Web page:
Chrissy and Dirk Westbury are with us this morning, as well as Daphne and Ryan. Chrissy is still fresh in our congregational memory, having served as our Student minister only two years ago. She and her family blessed this congregation by their total immersion in our communal life in the short eight and a half months she served. In addition to Chrissy’s role as Seminarian, she was our CE Coordinator in that ministry year. Her own children, Daphne and Ryan increased our children’s Sunday school class by 30% every single Sunday, and Dirk and Chrissy enhanced our choir during their time with us. In fact, knowing they’d be here with us this morning, Chrissy called last week to see if she and Dirk could step into the choir loft this morning. Walter thought long and hard about that and immediately answered “Yes!”

Many other past staff that were invited were not able to be here, this is a big Sunday for many congregations, this Sunday after Labor Day. We heard from Karol Farris, Andrew Black, Jenna Heery, Tom Farmer , Wayne Willis, and others who sent their regrets. But are here in Spirit, and forever a part of the community that was, is, and (we trust) will be, Pewee Valley Presbyterian Church.

Pray with me …

And so (finally!), we find all of this – remembrances of the past – both the happy and the tragic, celebrations of present realties, and hope for our future together – deeply embedded in our scripture. And this morning, in an attempt to embrace yesterday, today, and tomorrow our reading is from the book Hebrews, as well known and as mysterious as it is. The short passage I’ll read this morning is actually the end of a larger pericope that begins with verse one in chapter eleven. Chapter eleven starts low, with the decisive definition of faith – the assurance of things hoped for the conviction of things not seen – and it begins by fairly slowly moving through a series of names and events, chronicling heroes of the faith from the past. The pace quickens as the chapter progresses, the list is filled with stories of prophets and saints, holy ones and martyrs. The parade grows in size and quickens its pace. And, just as this procession of faith reaches the church door, it pauses – in verse thirty-nine, and in verse forty, we – you and I, the present church, todays followers of Christ, are summoned to join in the witness, to join in the march of the faithful and run with the dogged determination of the saints of old.[1] Therefore …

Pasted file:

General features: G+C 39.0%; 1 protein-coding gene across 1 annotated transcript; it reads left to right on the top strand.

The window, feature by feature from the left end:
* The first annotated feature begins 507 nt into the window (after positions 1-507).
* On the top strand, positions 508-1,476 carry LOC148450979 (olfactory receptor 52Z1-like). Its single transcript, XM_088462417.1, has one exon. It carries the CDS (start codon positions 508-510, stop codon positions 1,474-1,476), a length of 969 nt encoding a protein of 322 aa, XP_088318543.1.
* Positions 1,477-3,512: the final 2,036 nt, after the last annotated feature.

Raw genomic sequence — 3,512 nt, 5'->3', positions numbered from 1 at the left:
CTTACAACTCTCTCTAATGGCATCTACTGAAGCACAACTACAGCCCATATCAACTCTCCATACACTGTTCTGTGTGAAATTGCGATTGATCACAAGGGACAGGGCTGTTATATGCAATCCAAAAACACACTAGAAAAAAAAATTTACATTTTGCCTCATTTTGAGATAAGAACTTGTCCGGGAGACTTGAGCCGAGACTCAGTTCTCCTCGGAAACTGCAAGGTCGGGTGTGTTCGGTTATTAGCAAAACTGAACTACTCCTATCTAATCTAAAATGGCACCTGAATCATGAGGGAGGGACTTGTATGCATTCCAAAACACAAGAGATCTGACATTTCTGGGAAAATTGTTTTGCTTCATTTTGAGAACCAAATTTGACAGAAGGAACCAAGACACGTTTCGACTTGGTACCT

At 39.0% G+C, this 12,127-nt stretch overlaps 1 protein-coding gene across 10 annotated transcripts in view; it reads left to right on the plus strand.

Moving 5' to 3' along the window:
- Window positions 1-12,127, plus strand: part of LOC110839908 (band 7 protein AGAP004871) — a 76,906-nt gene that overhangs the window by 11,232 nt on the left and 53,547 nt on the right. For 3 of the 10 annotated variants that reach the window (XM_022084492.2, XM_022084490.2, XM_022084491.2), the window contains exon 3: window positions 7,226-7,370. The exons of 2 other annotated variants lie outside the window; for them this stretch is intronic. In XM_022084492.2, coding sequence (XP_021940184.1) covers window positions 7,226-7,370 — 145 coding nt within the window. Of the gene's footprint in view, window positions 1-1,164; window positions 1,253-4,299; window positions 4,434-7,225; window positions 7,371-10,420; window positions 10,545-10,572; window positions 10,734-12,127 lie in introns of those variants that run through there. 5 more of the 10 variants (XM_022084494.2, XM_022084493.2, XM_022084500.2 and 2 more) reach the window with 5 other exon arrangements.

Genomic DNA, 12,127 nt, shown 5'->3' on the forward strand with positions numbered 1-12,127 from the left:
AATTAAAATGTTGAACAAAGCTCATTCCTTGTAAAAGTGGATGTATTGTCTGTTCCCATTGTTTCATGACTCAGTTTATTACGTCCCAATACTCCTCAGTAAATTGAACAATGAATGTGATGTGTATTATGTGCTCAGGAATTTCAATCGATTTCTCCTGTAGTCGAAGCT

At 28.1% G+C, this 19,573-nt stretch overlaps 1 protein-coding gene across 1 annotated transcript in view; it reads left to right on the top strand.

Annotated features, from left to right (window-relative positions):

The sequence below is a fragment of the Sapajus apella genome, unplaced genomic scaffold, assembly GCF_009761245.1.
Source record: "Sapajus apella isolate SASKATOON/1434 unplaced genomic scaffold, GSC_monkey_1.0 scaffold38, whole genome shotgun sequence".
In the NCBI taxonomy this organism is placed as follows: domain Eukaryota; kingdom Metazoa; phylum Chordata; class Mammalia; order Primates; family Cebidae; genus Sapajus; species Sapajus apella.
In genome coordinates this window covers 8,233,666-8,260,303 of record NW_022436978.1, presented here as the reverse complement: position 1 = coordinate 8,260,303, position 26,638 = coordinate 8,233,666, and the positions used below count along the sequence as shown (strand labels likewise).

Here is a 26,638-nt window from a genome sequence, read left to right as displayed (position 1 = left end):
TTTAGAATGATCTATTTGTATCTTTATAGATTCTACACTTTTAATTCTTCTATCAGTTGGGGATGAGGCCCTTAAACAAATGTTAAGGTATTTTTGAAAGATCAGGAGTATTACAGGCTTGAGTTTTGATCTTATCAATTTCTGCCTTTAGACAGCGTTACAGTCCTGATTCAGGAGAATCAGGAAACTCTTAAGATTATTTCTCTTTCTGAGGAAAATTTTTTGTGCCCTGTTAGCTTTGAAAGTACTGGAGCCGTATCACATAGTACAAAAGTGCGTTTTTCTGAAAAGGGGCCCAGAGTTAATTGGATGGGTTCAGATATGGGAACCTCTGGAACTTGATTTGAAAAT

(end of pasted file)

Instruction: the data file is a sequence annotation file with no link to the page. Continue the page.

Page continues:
Listen for the Word of God … Read 12:1-2

Therefore since we are surrounded by so great a cloud of witnesses, let us also lay aside every weight and the sin that clings so closely, and let us run with perseverance the race that is set before us, looking to Jesus the pioneer and perfecter of our faith, who for the sake of the joy that was set before him endured the cross, disregarding it’s shame, and has taken his seat at the right hand of the throne of God. This is the Word of the Lord. Thanks be to God …